Jon Huber – Personal
I assume you have a pretty good palate.
I hope so.
Does that transfer to other areas like food or drink?
Yeah, my other passion is wine. It really doesn’t pair that well with cigars, in my opinion. A lot of times the acidity of the wine doesn’t balance the spice or whatever with the cigar. I think cigars pair better with spirits. When you talk to old Cuban guys, “What should you drink with a cigar?” Rum. When I was drinking, that was a great combination. There’s nothing better than a good rum with a cigar or even a bourbon or whiskey. But, unfortunately, I gave up spirits about two years ago. Most of the time I won’t drink wine and cigars. It’s more of a thing where I’ll go home and have a glass of wine. I always appreciate the subtleties of the blend of the grapes. What notes can I pick up? I find myself thinking, “Is this balanced or is it too sweet?”
Have you ever tried rolling your own cigar?
No. Never tried and probably never going to try. I’ve never tried to go put out a house fire. I’ve never wanted to be a fireman but I can start a fire. Does it give somebody more credibility? It’s a tough thing to do. I wouldn’t even attempt to do it. I’d probably be terrible at it.
What cigars outside of Crowned Heads do you smoke?
I have several that I’m really a fan of. Anything that Pete [Johnson] does I’ll always go out and try it. I love Illusione Epernay. Epernay is probably one of my top cigars. Leon made an amazing blend with Epernay and what I find fascinating about it is that there’s no Ligero in it. It’s Viso and Seco. Ligero is what gives it the spice and the kick and everybody likes to market, “I have all Ligero, triple Ligero, quadruple Ligero!” It becomes a challenge to smoke the cigar. Can you smoke the cigar? It should be about relaxing and enjoying and really appreciating the flavor and the balance and the complexity of the smoke. [Leon] obviously did that with the Epernay. It’s one of the most balanced cigars. It’s great.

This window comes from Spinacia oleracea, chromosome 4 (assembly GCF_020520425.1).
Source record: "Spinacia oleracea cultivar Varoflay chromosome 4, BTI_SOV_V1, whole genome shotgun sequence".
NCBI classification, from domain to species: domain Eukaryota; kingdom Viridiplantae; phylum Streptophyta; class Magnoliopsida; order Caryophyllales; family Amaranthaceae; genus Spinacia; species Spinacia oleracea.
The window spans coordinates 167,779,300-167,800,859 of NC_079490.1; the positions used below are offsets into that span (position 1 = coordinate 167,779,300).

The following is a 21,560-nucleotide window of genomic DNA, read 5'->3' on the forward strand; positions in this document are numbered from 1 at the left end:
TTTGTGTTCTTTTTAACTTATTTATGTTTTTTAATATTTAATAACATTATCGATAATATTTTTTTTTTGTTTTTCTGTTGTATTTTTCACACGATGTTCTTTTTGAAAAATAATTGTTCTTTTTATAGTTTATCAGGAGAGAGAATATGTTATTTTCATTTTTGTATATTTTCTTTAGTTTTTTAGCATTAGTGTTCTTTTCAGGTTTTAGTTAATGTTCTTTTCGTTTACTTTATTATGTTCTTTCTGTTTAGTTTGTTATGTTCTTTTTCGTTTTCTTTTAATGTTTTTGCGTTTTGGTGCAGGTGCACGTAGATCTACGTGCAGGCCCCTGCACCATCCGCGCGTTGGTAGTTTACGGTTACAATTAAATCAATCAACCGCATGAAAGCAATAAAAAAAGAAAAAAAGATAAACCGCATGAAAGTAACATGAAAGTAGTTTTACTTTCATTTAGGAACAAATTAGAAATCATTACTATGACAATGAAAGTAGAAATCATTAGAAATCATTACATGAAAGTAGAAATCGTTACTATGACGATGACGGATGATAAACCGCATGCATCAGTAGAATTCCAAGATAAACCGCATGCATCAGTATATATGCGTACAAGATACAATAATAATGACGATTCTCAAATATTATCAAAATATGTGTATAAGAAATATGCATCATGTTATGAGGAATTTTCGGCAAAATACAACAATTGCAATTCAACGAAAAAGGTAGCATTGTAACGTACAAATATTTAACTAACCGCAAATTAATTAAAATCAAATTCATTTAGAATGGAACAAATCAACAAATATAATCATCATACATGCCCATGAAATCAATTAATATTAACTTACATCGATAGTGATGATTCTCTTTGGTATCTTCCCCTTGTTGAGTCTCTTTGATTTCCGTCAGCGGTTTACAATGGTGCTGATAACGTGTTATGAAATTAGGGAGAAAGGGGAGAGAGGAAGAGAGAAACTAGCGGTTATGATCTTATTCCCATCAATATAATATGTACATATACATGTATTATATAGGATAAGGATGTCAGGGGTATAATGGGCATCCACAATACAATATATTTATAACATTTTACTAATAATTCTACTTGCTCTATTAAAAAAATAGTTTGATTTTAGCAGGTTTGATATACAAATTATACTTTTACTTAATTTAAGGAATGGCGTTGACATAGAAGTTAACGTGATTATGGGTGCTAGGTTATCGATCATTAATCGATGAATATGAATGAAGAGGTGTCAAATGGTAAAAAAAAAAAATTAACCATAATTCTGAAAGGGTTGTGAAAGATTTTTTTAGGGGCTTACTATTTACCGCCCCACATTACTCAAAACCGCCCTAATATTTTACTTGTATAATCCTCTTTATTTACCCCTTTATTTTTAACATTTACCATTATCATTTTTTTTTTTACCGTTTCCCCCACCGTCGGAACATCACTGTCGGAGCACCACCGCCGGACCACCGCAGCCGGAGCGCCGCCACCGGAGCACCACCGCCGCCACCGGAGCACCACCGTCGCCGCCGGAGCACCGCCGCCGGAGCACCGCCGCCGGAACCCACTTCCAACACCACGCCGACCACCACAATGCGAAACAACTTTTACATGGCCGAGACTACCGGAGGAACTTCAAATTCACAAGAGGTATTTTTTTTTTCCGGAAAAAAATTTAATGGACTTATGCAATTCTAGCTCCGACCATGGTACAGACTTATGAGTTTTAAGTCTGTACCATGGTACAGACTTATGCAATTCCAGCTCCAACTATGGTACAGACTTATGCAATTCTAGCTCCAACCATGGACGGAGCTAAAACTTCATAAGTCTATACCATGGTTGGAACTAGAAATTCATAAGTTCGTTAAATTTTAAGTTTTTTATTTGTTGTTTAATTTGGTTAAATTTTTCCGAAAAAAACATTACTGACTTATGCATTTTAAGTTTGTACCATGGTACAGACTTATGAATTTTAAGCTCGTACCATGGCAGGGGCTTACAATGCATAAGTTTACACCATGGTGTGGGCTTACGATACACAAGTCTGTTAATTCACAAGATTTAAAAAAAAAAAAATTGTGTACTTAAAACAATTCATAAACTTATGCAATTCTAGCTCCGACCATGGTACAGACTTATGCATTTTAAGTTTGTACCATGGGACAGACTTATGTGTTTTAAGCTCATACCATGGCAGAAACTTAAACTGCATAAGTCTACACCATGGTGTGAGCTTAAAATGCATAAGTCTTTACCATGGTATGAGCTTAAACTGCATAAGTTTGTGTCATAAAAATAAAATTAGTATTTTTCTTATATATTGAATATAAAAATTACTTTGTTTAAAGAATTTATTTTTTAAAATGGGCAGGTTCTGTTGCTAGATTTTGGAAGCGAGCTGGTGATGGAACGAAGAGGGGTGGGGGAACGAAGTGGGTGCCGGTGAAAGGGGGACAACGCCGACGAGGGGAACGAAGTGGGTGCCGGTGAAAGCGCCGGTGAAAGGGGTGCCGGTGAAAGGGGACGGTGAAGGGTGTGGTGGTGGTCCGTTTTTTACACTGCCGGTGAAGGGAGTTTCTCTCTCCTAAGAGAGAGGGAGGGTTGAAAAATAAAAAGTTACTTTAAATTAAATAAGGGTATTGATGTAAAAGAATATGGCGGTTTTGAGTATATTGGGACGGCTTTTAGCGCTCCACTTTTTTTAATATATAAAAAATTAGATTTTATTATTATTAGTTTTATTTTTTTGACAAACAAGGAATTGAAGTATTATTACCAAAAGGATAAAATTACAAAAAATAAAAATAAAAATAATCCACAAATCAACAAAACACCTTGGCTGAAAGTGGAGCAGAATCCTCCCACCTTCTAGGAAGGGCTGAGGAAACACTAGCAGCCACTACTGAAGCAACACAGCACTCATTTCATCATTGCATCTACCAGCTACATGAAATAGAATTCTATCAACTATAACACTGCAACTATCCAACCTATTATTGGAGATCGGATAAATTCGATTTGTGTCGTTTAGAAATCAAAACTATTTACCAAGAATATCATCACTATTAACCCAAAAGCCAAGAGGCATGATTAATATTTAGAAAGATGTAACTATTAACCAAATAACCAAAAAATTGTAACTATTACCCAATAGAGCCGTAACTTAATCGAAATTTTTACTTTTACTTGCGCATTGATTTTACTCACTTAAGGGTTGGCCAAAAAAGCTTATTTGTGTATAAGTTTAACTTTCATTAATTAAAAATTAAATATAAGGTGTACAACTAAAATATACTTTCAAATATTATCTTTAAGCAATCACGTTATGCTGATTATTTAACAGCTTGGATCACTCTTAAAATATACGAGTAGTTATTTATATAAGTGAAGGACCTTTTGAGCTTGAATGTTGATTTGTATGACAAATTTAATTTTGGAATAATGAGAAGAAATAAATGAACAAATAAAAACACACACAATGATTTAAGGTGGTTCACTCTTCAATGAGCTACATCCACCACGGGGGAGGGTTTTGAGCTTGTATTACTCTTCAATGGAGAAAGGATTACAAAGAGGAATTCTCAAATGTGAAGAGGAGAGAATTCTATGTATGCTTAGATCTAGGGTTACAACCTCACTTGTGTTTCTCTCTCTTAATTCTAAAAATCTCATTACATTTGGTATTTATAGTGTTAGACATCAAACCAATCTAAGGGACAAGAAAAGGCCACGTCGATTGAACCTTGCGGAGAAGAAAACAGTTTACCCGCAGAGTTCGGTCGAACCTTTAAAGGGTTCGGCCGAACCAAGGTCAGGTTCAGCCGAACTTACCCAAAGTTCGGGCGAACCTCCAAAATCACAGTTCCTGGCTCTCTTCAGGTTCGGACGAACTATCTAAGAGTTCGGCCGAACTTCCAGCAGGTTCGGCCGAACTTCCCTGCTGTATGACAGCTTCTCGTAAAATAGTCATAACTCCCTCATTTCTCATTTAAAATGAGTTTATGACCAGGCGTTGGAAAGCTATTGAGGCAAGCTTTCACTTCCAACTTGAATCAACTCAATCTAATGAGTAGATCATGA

So Pete, Illusione Epernay. Little boutique stuff like Primer Mundo…Curavari which isn’t easy to find…EloGio. I tell you what I just had recently which I was a huge fan of; Herrera Esteli. It’s really a great cigar. I tried it and immediately fell in love with the blend, the presentation, the whole feel of the brand. I sent Jonathan Drew a tweet with, “you nailed it with this one,” and he was kind enough to send me a box.
The occasional Cuban if it comes my way. I think, right now, the most consistent cigars are coming out of everywhere but Cuba. Cuba, when it’s on; it’s great. There are a lot of times where consistency isn’t what it should have been or could have been.
About every two or three weeks, I’ll go to a local store, usually Big Star Cigar in Mount Juliet. I’ll go and talk to Scott and ask, “What do you recommend? What’s out? What’s new?”. I’ll spend a couple hundred bucks on cigars just to bring back to the office and Mike and I will smoke ‘em just to see what’s good.
Do you have a humidor at home?